winter road trip, denver, las vegas

Winter Road Trip: Denver to Vegas

Words: Kitt Doucette
Photo: Aaron Blatt

The backroad boogie between two kingpins of the wintertime west.

Driving from Denver, Colorado, straight to Las Vegas, Nevada, takes between 10 and 11 hours, depending on how fast you drive. That’s if you take the monotonous freeway. Instead, take a week and ply the back roads, visiting off-the-beaten path ski resorts like Monarch Mountain and Arizona Ski Bowl and hiking in the Grand Canyon before partying in Sin City. 

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Denver is the real deal. It’s easy to get to with a wide range of metropolitan delights. Rent a good 4x4 at the airport and leave town as fast as you can. While Denver is rad, it’s not where the action is when winter rolls through. 

winter road trip, denver, las vegas

With an international airport, epic micro-brews and tons of accessable mountains, Denver is a great starting point.

© Wikimedia

Instead of following every other skier west on I-70, juke the heard and high-step south on highway 285 toward Salida, one of Colorado’s most authentic western towns. Nearby, Monarch Mountain awaits with lift tickets half the price of Vail or Aspen.   

After shredding Monarch, there are two options. One option is to continue south on 285 and join up with Highway 160 through Wolf Creek Pass, a legendary backcountry skiing zone in the dramatic San Juan Mountain Range. The second option is to head west on highway 50 toward Gunninson. Be sure to grab a pizza at Mario’s before crashing at Red Arrow Inn & Suits, an affordable motel in the little town of Montrose. Once you’ve gotten rest, get up early and giddy down south on highway 550 to Telluride and the untracked slopes of Silverton. 

winter road trip, denver, las vegas

Surveying the sketchiness in Silverton, CO.

© Ian Fohrman/Red Bull Content Pool

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Both paths eventually lead to Durango, a super cool town with locals who take their winter recreation seriously. Snowmobiling, ice climbing, snowshoeing, ice skating, cross country skiing … you name it. If it involves snow, chances are you can do it in Durango. Stay at the historic Strater Hotel and eat a steak at the Ore House Restaurant to get the full Durango experience.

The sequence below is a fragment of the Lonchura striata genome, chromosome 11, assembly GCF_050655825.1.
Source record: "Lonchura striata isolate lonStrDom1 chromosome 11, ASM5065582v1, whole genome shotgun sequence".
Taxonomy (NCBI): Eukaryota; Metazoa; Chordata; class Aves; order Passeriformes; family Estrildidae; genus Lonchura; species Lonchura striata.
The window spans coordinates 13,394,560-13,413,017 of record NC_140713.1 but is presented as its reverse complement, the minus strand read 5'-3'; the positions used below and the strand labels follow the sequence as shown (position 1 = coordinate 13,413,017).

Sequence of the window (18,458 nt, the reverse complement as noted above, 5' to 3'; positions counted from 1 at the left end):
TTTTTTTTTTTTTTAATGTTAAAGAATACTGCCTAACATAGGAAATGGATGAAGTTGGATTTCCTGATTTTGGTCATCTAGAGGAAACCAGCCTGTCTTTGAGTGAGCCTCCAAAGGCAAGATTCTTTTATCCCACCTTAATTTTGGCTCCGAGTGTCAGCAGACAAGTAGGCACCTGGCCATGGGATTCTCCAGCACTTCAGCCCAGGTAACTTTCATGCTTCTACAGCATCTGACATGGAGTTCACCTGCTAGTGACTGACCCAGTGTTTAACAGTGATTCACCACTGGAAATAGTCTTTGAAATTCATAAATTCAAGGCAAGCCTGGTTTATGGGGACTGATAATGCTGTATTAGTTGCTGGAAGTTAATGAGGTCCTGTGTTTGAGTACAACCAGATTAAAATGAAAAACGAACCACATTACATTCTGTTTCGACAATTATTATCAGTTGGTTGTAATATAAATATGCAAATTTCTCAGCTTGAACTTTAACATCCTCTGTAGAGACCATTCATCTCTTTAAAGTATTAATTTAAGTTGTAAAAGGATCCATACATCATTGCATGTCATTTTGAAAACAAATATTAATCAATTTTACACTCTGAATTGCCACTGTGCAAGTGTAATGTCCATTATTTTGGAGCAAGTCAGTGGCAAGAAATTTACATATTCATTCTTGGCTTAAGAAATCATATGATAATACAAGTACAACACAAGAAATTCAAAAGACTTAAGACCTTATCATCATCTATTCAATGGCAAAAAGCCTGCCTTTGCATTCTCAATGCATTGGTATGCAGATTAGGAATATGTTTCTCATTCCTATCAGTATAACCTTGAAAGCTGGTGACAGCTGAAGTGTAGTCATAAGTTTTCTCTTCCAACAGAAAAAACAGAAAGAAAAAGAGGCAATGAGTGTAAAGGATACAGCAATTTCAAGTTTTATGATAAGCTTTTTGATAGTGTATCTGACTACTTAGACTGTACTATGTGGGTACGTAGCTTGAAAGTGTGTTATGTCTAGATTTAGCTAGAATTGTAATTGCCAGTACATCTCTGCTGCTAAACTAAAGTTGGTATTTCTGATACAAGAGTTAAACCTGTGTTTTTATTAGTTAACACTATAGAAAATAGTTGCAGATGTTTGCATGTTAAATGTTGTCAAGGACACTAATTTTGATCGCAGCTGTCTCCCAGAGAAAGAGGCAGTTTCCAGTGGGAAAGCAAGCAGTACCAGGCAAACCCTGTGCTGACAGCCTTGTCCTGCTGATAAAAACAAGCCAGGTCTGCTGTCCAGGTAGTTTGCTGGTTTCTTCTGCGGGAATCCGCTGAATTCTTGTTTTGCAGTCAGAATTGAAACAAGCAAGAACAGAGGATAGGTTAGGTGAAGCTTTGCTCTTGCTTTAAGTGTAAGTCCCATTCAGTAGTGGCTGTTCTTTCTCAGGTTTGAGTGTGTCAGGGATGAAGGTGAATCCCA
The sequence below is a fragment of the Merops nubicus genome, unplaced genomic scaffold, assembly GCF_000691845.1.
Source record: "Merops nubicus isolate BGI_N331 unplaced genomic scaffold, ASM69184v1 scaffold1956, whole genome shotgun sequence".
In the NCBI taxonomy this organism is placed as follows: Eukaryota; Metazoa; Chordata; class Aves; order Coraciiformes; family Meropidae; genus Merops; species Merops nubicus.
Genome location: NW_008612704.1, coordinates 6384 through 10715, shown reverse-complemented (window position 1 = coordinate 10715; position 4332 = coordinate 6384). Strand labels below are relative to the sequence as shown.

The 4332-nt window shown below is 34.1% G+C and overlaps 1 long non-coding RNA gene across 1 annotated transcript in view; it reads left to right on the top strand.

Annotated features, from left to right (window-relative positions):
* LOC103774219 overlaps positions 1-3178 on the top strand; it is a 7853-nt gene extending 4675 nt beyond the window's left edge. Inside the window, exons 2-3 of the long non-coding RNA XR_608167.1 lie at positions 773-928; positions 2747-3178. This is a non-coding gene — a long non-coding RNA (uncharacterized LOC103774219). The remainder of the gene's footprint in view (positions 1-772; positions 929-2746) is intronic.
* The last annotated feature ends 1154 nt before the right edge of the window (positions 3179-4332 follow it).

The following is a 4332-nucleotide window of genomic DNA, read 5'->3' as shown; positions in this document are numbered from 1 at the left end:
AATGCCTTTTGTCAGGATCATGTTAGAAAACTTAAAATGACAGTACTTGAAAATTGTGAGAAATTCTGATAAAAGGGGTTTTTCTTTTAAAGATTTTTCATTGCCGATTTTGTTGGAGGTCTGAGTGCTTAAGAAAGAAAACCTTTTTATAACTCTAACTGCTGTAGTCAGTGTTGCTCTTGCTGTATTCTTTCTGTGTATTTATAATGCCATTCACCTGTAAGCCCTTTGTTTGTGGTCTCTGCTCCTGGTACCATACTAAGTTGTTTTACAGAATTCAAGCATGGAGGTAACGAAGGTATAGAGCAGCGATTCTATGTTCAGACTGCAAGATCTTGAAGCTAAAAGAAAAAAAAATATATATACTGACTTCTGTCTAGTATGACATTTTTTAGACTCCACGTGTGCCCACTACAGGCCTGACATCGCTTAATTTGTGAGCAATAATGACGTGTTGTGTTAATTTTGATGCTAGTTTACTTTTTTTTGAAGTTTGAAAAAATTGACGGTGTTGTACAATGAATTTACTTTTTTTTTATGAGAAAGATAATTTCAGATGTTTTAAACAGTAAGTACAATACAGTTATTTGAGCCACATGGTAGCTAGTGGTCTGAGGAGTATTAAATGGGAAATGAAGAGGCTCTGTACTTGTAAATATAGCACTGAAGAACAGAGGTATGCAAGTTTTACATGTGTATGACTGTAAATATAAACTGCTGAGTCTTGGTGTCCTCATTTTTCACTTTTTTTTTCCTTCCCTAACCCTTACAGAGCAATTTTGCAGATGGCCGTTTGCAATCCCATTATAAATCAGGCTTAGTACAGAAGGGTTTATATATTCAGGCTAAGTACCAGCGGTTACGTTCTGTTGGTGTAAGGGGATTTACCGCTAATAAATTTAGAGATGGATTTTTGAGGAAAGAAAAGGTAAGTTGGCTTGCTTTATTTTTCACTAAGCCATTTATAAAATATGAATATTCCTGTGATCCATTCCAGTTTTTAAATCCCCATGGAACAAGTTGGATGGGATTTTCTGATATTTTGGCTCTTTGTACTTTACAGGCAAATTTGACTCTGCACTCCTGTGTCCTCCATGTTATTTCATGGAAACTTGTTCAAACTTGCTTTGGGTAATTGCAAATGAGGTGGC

From Durango, it’s back on highway 160 headed west toward Cortez, where 160 joins 491 south into the Navajo Nation Reservation. Show respect and slow down, keeping your eyes peeled for authentic and extremely high-quality Navajo-made crafts sold along the road in humble sheds. 

winter road trip, denver, las vegas, grand canyon

Ditch the ski boots for hiking boots and enjoy minimal wintertime crowds at the Grand Canyon.

© Wikimedia

Next stop is Grand Canyon National Park, where you can ditch your ski boots for hiking boots and enjoy the world-famous park with fewer visitors during winter months. Hike down into the canyon and feel the temperature rise as you lose elevation. 

After that, hit up Arizona’s Snowbowl in Flagstaff, a small, friendly resort that boasts some of the best views and snow in the state. It’s also a phenomenal area for stargazing and shooting stars because of its clear air and cold temperatures. Book a night in a yurt at the Nordic Village and watch the night sky come to life. If you’re feeling spontaneous after stargazing, take a quick day trip to Sedona to catch a glimpse of giant frosted cacti in the red early-morning sun.

winter road trip, denver, las vegas, grand canyon

Vegas, baby! If you have any extra gas money, this is where you parlay it.

© Wikimedia

Viva Las Vegas. After a week in the mountains and on backroads, the bright lights and booming nightlife of Las Vegas can cause a little culture shock, so arrive prepared. It’s best to just dive right into it. Lounge by a pool, play some blackjack, go golfing, suck down a cocktail or two. The area surrounding Las Vegas is also an incredible outdoor playground. Winter in Las Vegas is primetime for rock climbing, mountain biking and four-wheeling thanks to the cooler temperatures. So roll the dice …

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